The Value of Art to Science—A story of rotting bodies, belly buttons and the music of symbiosis

In The Man Who Touched His Own Heart I tell the story of the artist Leonardo da Vinci’s discoveries inside bodies. Among the most astonishing of his efforts came late one afternoon in 1508 when…

“[D]a Vinci was at the Santa Maria Nuova Hospital in Florence, a church hospital. He was not a doctor, but he already knew more about the human body than almost anyone else who had ever lived. He was talking with a very old man, a centenarian. The man, who is known to history simply as il vecchio, the old one, was kind and garrulous. He had lived […]

By | June 4th, 2015|Belly Button Biodiversity, Books, Hearts, Science Art, Video|4 Comments

Could there be 200 million species on Earth?

Recently, one of my colleagues, Brian Brown, found thirty new species of flies in urban Los Angeles. Species not yet named. Species not yet studied. Species that could be of great value to society (or, less likely, great cost) but that had just gone missed, flying among highways and movie stars.

The discovery made by Brown and his team is wondrous, revelatory, awesome, and makes me want to look for new species of flies in my own backyard. But, in a broad sense, it is not a surprise, for one simple reason, two hundred million species live on Earth […]

By | April 13th, 2015|Books, Homes, Wild Life of Our Home|4 Comments

Chimps and Humans are Less Similar than We Thought

Mary Claire King, as much as any individual scholar, has changed how we think about what it means to be human. She did so using genetics as a lens through which to see what was otherwise invisible. In her hands this lens offered many insights. It was King who first identified a key gene in breast cancer. It was King who helped to identity the missing dead in Argentina in the 1980s. It would also be King who, in 1975, first compare the genetic similarity of humans and chimpanzees. It was known chimpanzees and humans were similar, kin, but just how similar? One could […]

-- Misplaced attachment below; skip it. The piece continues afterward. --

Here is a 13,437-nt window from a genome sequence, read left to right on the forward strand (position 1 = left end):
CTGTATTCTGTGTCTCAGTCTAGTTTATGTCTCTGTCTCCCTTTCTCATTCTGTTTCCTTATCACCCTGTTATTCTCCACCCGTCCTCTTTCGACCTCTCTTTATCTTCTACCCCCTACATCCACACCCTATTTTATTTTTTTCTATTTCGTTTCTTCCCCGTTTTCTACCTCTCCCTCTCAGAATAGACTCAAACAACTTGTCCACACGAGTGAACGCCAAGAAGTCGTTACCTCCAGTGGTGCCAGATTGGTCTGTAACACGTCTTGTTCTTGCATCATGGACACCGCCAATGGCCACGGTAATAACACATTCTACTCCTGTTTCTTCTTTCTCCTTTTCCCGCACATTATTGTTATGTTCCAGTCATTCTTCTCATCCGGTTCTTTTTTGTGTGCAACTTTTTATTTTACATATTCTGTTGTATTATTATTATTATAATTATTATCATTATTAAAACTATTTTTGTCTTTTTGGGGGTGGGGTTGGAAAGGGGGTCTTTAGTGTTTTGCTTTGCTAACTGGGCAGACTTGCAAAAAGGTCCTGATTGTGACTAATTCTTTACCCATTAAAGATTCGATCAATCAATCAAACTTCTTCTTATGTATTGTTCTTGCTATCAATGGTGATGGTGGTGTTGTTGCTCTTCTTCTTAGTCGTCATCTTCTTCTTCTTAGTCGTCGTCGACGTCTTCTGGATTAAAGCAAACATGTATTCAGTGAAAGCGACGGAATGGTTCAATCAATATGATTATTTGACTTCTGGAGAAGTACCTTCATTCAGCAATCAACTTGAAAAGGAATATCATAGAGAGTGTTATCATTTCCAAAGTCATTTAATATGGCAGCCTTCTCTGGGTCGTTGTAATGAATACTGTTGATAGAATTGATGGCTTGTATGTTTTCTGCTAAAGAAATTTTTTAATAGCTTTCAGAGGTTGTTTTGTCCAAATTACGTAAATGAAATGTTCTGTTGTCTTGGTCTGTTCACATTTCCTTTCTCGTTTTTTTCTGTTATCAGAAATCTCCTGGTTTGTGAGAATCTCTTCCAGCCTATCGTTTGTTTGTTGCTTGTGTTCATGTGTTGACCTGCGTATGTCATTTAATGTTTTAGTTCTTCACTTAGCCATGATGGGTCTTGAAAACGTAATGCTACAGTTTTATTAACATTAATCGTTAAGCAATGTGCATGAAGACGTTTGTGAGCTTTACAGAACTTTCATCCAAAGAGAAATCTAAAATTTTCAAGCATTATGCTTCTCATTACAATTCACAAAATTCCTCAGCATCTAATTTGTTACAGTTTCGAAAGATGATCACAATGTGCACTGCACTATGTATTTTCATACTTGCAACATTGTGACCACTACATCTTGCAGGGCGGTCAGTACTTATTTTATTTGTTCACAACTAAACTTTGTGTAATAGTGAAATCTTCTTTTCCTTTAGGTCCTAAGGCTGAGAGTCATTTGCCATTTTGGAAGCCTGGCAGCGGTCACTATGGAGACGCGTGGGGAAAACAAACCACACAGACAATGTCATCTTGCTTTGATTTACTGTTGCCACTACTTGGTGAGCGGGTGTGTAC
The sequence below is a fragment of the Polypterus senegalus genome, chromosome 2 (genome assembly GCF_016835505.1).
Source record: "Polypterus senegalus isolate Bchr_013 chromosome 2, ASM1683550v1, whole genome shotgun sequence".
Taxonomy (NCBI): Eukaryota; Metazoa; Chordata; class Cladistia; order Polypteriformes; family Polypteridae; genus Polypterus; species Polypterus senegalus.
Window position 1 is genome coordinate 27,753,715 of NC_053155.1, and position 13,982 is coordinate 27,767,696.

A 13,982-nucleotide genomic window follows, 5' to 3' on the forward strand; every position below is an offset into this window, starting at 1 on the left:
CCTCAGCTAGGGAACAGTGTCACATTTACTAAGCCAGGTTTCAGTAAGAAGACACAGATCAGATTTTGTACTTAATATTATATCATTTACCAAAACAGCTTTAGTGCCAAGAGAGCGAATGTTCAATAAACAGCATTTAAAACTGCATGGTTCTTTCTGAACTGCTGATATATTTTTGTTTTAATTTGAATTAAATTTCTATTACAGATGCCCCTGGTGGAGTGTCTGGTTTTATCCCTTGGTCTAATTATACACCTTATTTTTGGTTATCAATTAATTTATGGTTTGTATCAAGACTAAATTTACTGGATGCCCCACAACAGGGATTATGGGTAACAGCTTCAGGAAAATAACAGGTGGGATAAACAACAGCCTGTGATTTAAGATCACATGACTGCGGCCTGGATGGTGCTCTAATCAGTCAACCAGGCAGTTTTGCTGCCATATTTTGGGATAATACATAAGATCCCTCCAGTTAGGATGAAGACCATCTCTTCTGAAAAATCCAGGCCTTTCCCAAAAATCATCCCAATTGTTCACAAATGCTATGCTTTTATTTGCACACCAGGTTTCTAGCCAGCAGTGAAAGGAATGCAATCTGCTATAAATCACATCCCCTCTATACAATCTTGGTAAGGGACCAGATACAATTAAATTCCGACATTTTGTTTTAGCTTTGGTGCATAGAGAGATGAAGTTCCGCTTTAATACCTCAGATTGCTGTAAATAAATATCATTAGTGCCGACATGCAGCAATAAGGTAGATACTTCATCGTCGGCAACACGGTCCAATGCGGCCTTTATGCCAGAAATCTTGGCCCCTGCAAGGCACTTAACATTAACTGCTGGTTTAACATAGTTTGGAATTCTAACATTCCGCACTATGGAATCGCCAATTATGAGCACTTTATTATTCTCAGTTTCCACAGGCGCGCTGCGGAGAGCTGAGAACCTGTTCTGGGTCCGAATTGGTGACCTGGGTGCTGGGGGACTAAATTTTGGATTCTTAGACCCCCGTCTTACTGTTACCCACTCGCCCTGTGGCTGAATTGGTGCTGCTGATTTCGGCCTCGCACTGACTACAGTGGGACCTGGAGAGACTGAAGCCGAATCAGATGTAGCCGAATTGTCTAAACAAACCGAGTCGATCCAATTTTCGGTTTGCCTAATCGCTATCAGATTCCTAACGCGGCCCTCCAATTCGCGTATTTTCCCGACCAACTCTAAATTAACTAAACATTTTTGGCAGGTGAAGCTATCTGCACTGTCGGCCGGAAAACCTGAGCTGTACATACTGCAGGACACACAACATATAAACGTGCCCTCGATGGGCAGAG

By | April 8th, 2015|Books, Hearts|3 Comments

Life at the Margins

Some discoveries and innovations come from big labs funded incredibly well by governments in affluent countries. They come from those in the mainstream, freighters plowing ahead, forward, straight, with ever better technologies and ever, larger groups of young minds. I tend to write about the other discoveries, the insights and revelations made by the folks at the edge of this mainstream, those in the oxbows and edge riffles.

Even in the era of “big science,” discovery still depends on folks at the margin, folks far enough on the outside to see what others are missing. Often these individuals do not have […]

By | February 19th, 2015|Books, Feature, Hearts, Stories of Your Wild Life|0 Comments

The Pump of Youth

What is the secret to a long life? The heartbeat of some animals may hold a clue.

Studies have concluded that mammals get about a billion heartbeats per lifetime. They can use them at a rate of a thousand per minute, like the shrew, or space them out into slow, ponderous beats, over many years, as is the case for the grey whale. But there are notable exceptions. Some species get more than their fair billion beats. The extent to which these species live beyond a billion beats must depend, in part, upon unique features of their biology. Whatever these features […]

By | February 2nd, 2015|Books, Hearts, Participate, Projects|0 Comments

A Heart-to-Heart with Rob Dunn

We’re excited for the upcoming release of Rob Dunn‘s new book, The Man Who Touched His Own Heart, on February 3! After taking on the parasites, microbes, mutualists and predators that shape our human selves in his last book, The Wild Life of Our Bodies, Rob has moved on to explore the history and science of our most vital organ, the heart. Get a sneak preview of the book in this Q & A: